van Ryn said, "We have high hopes that findings from the project will benefit medical schools and students, and ultimately reduce disparities and improve quality of care for patients regardless of race, ethnicity, social class, or sexual orientation."

The grant was awarded in September 2009.  The research team includes Jack Dovidio, PhD (Yale), Diana Burgess, PhD, David Nelson, PhD, and Mark Yeazel, MD, doctoral student Sean Phelan, MPH, and coordinators Melissa Eastman, MPH, and Deborah Finstad, BA. 

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AGHO-AB-group-BP.jpgIn September 2009, the PHS research project All Gender Health Online (AGHO) received a funding supplement as part of the American Recovery and Reinvestment Act.  This was one of 128 Recovery Act grants, totaling more than $34 million, received by the University of Minnesota's Academic Health Center (AHC).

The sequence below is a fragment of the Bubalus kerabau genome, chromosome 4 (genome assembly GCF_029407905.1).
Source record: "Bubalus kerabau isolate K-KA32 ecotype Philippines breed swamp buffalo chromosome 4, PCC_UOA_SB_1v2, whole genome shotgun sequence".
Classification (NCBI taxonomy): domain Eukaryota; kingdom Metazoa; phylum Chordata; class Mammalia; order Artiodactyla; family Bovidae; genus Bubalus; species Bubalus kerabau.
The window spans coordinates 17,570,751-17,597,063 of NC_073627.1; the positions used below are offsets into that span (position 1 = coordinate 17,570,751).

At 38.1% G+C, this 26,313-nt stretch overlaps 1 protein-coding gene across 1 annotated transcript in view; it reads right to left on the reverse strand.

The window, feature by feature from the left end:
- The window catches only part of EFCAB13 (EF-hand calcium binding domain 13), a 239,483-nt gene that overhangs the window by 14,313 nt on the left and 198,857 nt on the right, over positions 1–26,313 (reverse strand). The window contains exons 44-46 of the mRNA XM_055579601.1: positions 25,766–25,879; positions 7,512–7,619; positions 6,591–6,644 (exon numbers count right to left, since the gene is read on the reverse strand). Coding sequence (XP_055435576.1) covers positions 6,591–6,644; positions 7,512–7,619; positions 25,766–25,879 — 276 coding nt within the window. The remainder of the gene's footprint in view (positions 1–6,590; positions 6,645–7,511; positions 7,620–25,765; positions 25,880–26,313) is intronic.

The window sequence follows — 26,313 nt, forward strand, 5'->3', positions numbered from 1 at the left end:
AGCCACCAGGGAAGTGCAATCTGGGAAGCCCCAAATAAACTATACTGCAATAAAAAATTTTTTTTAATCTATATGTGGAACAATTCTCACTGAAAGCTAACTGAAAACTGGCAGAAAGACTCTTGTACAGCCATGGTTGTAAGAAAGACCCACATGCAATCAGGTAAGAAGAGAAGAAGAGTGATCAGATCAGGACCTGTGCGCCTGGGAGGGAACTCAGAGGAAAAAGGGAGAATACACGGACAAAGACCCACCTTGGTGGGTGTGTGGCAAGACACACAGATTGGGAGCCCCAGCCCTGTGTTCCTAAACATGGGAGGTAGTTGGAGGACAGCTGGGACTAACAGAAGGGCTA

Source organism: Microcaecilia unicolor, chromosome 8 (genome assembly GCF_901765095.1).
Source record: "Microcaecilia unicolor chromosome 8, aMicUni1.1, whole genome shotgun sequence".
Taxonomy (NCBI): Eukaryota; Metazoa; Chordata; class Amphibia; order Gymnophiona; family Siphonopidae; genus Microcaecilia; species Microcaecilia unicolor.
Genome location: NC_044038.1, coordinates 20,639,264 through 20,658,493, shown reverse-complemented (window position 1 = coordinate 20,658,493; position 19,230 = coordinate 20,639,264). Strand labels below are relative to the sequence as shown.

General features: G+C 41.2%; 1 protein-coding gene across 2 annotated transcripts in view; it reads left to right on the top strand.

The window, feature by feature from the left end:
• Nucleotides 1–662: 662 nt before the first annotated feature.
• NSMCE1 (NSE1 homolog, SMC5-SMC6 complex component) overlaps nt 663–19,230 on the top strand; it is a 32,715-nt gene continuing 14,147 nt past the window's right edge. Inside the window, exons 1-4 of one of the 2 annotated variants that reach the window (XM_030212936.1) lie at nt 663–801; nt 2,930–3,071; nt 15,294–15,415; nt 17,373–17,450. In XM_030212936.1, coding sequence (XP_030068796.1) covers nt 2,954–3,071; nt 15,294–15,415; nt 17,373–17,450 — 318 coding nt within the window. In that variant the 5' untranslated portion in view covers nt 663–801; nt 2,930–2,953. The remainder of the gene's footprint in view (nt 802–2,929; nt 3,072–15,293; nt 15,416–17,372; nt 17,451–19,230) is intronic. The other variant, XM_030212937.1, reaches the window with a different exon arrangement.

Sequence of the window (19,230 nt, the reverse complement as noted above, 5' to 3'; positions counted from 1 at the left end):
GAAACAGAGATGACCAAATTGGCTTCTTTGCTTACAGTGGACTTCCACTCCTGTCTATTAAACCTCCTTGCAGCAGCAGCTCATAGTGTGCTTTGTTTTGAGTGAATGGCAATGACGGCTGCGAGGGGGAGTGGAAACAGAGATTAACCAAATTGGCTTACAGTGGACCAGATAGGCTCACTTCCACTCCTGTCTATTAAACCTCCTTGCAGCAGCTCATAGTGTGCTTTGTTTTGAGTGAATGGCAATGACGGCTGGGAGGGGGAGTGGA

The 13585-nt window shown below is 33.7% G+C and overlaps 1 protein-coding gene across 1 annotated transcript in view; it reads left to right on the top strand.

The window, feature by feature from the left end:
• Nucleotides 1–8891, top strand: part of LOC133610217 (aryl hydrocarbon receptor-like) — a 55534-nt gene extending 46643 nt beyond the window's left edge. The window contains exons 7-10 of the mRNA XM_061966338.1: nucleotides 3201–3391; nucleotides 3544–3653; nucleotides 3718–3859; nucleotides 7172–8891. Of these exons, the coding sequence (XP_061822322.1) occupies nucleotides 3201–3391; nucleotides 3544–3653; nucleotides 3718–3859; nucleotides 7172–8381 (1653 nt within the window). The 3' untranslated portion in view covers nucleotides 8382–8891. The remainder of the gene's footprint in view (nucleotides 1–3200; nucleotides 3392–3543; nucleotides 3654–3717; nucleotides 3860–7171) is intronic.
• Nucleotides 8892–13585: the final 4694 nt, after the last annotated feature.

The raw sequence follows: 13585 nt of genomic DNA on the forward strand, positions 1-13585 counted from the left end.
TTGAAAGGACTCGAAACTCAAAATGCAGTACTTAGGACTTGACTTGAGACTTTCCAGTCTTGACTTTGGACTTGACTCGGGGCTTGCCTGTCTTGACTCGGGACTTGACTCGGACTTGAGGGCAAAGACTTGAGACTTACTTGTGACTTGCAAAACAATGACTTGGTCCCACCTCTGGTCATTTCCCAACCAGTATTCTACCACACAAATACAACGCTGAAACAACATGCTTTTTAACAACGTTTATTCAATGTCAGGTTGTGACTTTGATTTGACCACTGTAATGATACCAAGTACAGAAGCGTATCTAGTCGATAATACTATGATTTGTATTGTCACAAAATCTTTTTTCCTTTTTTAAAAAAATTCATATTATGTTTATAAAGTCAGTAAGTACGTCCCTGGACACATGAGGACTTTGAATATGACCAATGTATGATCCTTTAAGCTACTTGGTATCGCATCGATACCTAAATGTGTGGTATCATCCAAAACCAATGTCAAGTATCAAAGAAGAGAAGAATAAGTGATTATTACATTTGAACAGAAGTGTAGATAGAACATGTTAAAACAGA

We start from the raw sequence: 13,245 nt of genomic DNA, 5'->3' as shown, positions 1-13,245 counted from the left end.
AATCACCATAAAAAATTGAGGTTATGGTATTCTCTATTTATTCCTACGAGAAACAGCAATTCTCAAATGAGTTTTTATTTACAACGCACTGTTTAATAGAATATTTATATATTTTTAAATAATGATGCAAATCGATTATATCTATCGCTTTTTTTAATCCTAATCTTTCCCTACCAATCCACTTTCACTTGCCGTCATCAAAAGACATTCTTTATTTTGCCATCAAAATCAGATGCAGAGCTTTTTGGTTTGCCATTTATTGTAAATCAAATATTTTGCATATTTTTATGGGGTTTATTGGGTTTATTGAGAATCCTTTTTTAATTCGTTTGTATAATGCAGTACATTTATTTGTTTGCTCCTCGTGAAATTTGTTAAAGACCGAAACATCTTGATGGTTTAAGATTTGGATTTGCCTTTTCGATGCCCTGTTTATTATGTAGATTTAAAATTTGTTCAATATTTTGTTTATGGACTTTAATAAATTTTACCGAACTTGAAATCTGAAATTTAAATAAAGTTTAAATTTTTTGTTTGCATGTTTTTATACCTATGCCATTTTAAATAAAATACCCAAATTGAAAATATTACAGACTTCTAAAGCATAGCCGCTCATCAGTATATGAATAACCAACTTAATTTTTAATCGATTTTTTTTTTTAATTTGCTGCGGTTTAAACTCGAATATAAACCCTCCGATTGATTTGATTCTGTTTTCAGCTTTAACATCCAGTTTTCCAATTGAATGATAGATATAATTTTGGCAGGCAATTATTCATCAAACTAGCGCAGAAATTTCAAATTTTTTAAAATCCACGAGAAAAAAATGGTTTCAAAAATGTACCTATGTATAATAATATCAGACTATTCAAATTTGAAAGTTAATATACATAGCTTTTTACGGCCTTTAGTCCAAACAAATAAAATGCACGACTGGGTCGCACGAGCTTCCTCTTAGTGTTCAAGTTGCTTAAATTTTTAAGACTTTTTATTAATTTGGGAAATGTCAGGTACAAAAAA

The funding will accelerate AHC research to advance science and improve health.  The funding will also create jobs. According to the National Institutes of Health, for every dollar of research funding more than two dollars return to the economy through the purchase of supplies, hiring of staff, and other research expenses.  Stimulus grants distributed by the National Institutes of Health target projects promising results within two years as well as provide support for ongoing research.